Matching applicants who require a visa are responsible to obtain his/her H1-B or TN-1 (for Canadian or Mexican citizens) visa. To expedite the process and enable the applicant to begin the residency at the required time a $1000 expedited processing fee is charged by INS for H1-B visas. The applicant is responsible for this fee. The matching resident will be asked to complete a controlled substance questionnaire.
Employment and Benefits
The starting stipend for residents is currently $30,000. Residents will receive medical insurance for themselves. Family insurance is available for an additional fee paid for by the resident. The College of Veterinary Medicine will provide Professional Liability Insurance (malpractice insurance coverage).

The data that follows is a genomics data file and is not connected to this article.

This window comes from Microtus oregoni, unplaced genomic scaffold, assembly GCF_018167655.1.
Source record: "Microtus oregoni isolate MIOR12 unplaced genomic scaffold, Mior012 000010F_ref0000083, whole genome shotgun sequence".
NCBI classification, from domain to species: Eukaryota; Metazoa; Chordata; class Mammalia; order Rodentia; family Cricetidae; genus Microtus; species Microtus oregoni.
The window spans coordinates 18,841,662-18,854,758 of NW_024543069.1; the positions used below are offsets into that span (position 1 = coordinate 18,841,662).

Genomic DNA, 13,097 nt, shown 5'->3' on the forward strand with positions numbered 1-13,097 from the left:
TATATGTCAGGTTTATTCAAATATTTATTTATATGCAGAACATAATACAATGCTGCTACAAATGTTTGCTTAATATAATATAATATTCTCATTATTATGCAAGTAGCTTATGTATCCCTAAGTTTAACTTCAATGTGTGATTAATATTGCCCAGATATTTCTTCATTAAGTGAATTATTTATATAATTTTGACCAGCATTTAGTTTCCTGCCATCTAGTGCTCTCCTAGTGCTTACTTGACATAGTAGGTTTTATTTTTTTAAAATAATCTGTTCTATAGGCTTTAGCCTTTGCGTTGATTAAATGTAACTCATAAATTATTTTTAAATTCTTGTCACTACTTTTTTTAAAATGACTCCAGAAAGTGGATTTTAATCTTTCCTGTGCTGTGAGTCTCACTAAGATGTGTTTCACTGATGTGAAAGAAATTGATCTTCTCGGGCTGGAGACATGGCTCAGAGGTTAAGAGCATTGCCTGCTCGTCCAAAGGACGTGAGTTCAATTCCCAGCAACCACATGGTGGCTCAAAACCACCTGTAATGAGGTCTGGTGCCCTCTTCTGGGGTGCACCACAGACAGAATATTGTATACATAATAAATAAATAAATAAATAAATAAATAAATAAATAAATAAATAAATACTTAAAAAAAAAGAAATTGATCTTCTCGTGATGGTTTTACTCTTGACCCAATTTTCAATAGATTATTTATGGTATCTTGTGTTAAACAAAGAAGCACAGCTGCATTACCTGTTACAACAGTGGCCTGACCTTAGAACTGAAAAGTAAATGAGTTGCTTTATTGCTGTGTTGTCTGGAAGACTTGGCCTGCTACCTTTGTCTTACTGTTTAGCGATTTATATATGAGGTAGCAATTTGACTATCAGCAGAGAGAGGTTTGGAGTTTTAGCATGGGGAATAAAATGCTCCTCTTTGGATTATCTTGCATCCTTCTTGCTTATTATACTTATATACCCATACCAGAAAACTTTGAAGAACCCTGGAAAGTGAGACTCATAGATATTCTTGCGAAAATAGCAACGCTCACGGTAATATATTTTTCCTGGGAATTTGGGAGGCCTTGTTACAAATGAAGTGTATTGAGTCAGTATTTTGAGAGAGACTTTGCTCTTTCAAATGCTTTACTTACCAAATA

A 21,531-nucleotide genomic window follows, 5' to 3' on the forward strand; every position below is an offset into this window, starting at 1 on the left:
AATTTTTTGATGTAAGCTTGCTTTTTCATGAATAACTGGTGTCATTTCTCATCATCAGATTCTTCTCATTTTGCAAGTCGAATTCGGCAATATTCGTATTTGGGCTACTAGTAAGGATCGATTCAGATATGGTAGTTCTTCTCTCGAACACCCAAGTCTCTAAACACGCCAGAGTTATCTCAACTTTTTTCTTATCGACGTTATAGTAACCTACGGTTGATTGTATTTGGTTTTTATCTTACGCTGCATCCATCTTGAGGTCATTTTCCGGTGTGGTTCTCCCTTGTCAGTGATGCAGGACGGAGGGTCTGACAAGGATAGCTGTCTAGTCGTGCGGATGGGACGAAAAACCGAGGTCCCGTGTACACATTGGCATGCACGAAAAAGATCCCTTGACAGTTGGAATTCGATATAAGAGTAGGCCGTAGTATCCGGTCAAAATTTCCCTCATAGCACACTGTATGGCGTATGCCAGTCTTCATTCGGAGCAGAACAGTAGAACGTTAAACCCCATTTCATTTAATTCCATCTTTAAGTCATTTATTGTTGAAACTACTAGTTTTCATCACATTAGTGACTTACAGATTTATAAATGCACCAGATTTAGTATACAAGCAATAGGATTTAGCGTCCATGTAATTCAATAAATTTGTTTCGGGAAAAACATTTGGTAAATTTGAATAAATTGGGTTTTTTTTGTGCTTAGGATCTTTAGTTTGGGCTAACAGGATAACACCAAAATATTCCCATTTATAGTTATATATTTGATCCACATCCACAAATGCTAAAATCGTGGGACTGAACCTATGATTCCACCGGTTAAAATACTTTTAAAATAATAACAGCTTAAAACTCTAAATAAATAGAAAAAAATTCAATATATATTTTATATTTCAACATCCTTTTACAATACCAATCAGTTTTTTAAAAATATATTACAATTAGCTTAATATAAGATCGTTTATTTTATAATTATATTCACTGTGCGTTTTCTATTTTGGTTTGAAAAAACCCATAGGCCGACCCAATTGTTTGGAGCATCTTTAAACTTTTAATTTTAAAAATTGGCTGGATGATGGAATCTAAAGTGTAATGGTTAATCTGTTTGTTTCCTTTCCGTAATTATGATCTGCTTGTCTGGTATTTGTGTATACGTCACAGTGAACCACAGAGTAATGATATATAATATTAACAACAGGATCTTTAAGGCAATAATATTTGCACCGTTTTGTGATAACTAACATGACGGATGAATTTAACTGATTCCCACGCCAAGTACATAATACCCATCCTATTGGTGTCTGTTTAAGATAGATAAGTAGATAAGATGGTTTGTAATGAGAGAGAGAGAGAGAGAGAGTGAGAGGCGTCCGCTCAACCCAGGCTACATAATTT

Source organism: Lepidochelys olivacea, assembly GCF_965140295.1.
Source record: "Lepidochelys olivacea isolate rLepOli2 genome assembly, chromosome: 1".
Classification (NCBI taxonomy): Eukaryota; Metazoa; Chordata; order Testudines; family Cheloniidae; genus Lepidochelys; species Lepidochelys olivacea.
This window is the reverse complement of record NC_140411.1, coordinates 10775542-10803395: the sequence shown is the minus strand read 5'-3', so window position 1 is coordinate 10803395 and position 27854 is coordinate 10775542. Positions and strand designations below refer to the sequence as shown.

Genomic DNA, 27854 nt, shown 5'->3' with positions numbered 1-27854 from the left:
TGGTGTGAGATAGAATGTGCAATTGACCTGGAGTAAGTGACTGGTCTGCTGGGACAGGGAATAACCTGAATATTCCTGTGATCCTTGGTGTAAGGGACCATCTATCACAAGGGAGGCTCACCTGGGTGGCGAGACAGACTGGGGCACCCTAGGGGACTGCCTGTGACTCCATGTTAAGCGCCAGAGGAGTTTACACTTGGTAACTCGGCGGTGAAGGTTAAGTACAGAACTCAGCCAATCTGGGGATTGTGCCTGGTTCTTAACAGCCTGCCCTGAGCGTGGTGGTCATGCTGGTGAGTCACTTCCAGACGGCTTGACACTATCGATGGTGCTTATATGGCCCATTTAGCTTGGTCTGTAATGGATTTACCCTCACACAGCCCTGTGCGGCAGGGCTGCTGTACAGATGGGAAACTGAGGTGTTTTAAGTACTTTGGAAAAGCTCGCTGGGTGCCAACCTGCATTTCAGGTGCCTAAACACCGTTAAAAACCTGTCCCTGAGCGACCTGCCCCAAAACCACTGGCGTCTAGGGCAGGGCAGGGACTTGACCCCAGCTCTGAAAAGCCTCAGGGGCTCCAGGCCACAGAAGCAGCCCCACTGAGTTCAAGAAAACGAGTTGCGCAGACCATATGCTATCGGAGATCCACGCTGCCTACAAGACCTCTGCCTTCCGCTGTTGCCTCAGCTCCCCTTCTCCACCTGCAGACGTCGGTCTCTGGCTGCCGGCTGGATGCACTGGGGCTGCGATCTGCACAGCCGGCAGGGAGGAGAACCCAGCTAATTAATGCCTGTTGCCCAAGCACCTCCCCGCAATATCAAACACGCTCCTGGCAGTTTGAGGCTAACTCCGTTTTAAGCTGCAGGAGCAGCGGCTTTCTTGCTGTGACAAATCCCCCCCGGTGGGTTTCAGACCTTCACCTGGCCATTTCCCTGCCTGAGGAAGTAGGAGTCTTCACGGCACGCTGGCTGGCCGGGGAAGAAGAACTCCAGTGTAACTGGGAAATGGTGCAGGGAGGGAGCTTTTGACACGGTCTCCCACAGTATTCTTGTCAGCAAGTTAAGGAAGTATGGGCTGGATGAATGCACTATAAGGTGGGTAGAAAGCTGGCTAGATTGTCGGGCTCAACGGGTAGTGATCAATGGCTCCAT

Residents accrue annual leave at the rate of 15 work days for each full year of employment. Annual leave may only be granted for the amount of time accrued but may be taken as earned. Leave must be taken in the year in which it was earned; unused leave does not “roll over” to the next year. Residents will not be paid for any unused leave at the time of their termination or completion of their program. Schedules for vacations should be established at times arranged by the Program Coordinator. Vacation time is to be taken when the resident is not scheduled to be on clinic duty or emergency back-up. Requests must be made on the standard University Leave Form well in advance, and must be signed by the Small Animal Medicine Service Chief and the Chair of the Department of Small Animal Clinical Sciences. Except in unusual circumstances, approval will not be granted for annual leave during the final 3 weeks of the residency